Palestinian death toll reaches 29,000

Israel’s assault in Gaza has killed more than 29,092 and injured more than 69,000 Palestinians – marking another grim milestone in one of the deadliest and most destructive military campaigns in recent history as Netanyahu vowed to continue the offensive until “total victory” against Hamas. He and the military have said troops will move soon into the southernmost town of Rafah on the Egyptian border, where over half of Gaza’s 2.3 million people have sought refuge from fighting elsewhere.

Israel says 12,000 Hamas fighters killed in Gaza war

The Israel Defense Forces said Monday that its troops have killed some 12,000 Hamas operatives in the Gaza Strip since war erupted on October 7, after Qatar-based official for the terror group claimed it had lost half that amount – some 6,000 fighters – during the four-month-old conflict. Hamas, which has some 30,000 fighters, is also believed to have thousands of operatives who are seriously wounded and unable to fight. Numbers released Monday by the Israeli military also revealed that Israeli aircraft had carried out over 31,000 strikes since October 7, including over 1,000 in Lebanon and dozens in the West Bank.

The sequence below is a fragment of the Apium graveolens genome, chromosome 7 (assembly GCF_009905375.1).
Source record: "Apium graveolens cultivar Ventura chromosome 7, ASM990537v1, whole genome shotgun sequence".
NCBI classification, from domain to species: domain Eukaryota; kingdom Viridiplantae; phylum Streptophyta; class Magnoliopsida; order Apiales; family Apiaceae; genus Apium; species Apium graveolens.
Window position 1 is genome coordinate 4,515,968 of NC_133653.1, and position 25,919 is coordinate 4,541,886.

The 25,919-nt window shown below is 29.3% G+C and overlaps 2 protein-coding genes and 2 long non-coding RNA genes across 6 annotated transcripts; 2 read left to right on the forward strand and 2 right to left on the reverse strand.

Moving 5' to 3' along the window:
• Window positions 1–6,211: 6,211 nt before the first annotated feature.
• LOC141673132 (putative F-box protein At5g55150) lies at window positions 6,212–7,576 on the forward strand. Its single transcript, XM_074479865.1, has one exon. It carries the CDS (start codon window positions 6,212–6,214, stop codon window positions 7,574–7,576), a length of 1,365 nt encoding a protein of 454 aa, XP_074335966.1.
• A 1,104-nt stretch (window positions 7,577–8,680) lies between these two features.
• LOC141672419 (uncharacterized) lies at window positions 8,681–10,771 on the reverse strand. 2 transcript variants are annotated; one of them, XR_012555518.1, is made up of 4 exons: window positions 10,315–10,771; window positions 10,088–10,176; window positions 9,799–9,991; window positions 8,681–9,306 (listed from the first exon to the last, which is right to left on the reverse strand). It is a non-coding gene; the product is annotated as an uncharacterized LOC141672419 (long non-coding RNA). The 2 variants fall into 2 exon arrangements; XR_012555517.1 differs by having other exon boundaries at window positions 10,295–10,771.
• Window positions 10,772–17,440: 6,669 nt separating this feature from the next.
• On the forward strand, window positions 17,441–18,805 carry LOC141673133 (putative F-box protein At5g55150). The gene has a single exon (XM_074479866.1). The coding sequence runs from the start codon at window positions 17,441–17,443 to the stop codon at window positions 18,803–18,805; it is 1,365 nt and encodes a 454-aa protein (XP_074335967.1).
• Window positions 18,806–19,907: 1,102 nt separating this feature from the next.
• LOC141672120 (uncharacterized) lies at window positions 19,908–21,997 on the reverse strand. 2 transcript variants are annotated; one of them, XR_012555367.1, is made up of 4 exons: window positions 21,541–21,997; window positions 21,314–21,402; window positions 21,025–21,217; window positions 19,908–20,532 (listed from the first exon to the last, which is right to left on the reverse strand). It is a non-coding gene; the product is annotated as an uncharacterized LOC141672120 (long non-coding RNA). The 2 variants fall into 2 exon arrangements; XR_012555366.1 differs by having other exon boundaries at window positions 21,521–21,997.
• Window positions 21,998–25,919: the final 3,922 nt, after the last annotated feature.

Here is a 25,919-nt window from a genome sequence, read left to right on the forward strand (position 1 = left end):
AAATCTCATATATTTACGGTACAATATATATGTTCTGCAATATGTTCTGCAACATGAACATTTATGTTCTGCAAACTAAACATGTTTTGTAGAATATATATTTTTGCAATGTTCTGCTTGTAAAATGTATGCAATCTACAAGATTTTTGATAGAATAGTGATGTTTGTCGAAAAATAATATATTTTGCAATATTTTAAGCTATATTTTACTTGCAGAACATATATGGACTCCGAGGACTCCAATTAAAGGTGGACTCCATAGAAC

Brazil recalls ambassador to Israel

Brazil’s Foreign Ministry has recalled its ambassador to Israel, Fred Meyer, for consultations. The move comes after Tel Aviv’s decision to declare Brazilian President Luiz Inácio Lula da Silva ‘persona non grata’ for accusing the Jewish State of having carried out genocide in Gaza, comparing it to the actions of Adolf Hitler and the Holocaust. Foreign Minister Israel Katz on Monday told Brazil’s Ambassador Federico Mayer, after summoning him for reprimand, “In my name and in the name of the citizens of the State of Israel, inform President Lula that he is an unwanted personality in Israel until he does not retract.” Katz said Israel “will not forget and we will not forgive”. Prime Minister Netanyahu said the Brazilian president “crossed a red line”.

20 million EU children at risk of poverty